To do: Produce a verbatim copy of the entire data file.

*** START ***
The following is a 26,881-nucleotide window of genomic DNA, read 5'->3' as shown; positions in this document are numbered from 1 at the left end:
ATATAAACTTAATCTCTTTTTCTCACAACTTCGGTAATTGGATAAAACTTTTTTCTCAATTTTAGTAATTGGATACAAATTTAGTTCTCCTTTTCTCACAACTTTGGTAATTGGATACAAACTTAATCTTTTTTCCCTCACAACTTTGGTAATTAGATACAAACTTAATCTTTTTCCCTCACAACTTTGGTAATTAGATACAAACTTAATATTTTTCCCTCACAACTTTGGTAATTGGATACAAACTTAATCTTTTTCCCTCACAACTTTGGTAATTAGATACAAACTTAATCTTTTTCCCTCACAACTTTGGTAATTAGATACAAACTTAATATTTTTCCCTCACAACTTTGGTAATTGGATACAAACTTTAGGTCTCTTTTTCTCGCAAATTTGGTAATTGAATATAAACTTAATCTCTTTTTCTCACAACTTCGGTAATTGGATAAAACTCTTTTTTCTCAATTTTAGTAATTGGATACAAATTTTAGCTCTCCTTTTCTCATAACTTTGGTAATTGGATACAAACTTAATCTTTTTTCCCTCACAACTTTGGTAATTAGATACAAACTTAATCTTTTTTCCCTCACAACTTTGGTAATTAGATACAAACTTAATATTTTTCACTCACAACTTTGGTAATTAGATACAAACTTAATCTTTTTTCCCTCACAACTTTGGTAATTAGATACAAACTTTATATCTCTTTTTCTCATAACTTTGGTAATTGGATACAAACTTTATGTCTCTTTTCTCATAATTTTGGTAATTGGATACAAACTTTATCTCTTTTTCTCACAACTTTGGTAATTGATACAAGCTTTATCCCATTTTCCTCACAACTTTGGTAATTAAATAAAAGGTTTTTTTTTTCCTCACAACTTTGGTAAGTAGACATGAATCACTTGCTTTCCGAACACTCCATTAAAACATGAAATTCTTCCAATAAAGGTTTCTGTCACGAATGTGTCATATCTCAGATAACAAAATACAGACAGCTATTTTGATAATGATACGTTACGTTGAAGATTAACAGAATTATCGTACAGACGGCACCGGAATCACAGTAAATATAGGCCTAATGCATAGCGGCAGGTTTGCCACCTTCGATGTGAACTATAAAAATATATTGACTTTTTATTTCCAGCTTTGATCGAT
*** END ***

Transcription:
The following is a 26,881-nucleotide window of genomic DNA, read 5'->3' as shown; positions in this document are numbered from 1 at the left end:
ATATAAACTTAATCTCTTTTTCTCACAACTTCGGTAATTGGATAAAACTTTTTTCTCAATTTTAGTAATTGGATACAAATTTAGTTCTCCTTTTCTCACAACTTTGGTAATTGGATACAAACTTAATCTTTTTTCCCTCACAACTTTGGTAATTAGATACAAACTTAATCTTTTTCCCTCACAACTTTGGTAATTAGATACAAACTTAATATTTTTCCCTCACAACTTTGGTAATTGGATACAAACTTAATCTTTTTCCCTCACAACTTTGGTAATTAGATACAAACTTAATCTTTTTCCCTCACAACTTTGGTAATTAGATACAAACTTAATATTTTTCCCTCACAACTTTGGTAATTGGATACAAACTTTAGGTCTCTTTTTCTCGCAAATTTGGTAATTGAATATAAACTTAATCTCTTTTTCTCACAACTTCGGTAATTGGATAAAACTCTTTTTTCTCAATTTTAGTAATTGGATACAAATTTTAGCTCTCCTTTTCTCATAACTTTGGTAATTGGATACAAACTTAATCTTTTTTCCCTCACAACTTTGGTAATTAGATACAAACTTAATCTTTTTTCCCTCACAACTTTGGTAATTAGATACAAACTTAATATTTTTCACTCACAACTTTGGTAATTAGATACAAACTTAATCTTTTTTCCCTCACAACTTTGGTAATTAGATACAAACTTTATATCTCTTTTTCTCATAACTTTGGTAATTGGATACAAACTTTATGTCTCTTTTCTCATAATTTTGGTAATTGGATACAAACTTTATCTCTTTTTCTCACAACTTTGGTAATTGATACAAGCTTTATCCCATTTTCCTCACAACTTTGGTAATTAAATAAAAGGTTTTTTTTTTCCTCACAACTTTGGTAAGTAGACATGAATCACTTGCTTTCCGAACACTCCATTAAAACATGAAATTCTTCCAATAAAGGTTTCTGTCACGAATGTGTCATATCTCAGATAACAAAATACAGACAGCTATTTTGATAATGATACGTTACGTTGAAGATTAACAGAATTATCGTACAGACGGCACCGGAATCACAGTAAATATAGGCCTAATGCATAGCGGCAGGTTTGCCACCTTCGATGTGAACTATAAAAATATATTGACTTTTTATTTCCAGCTTTGATCGAT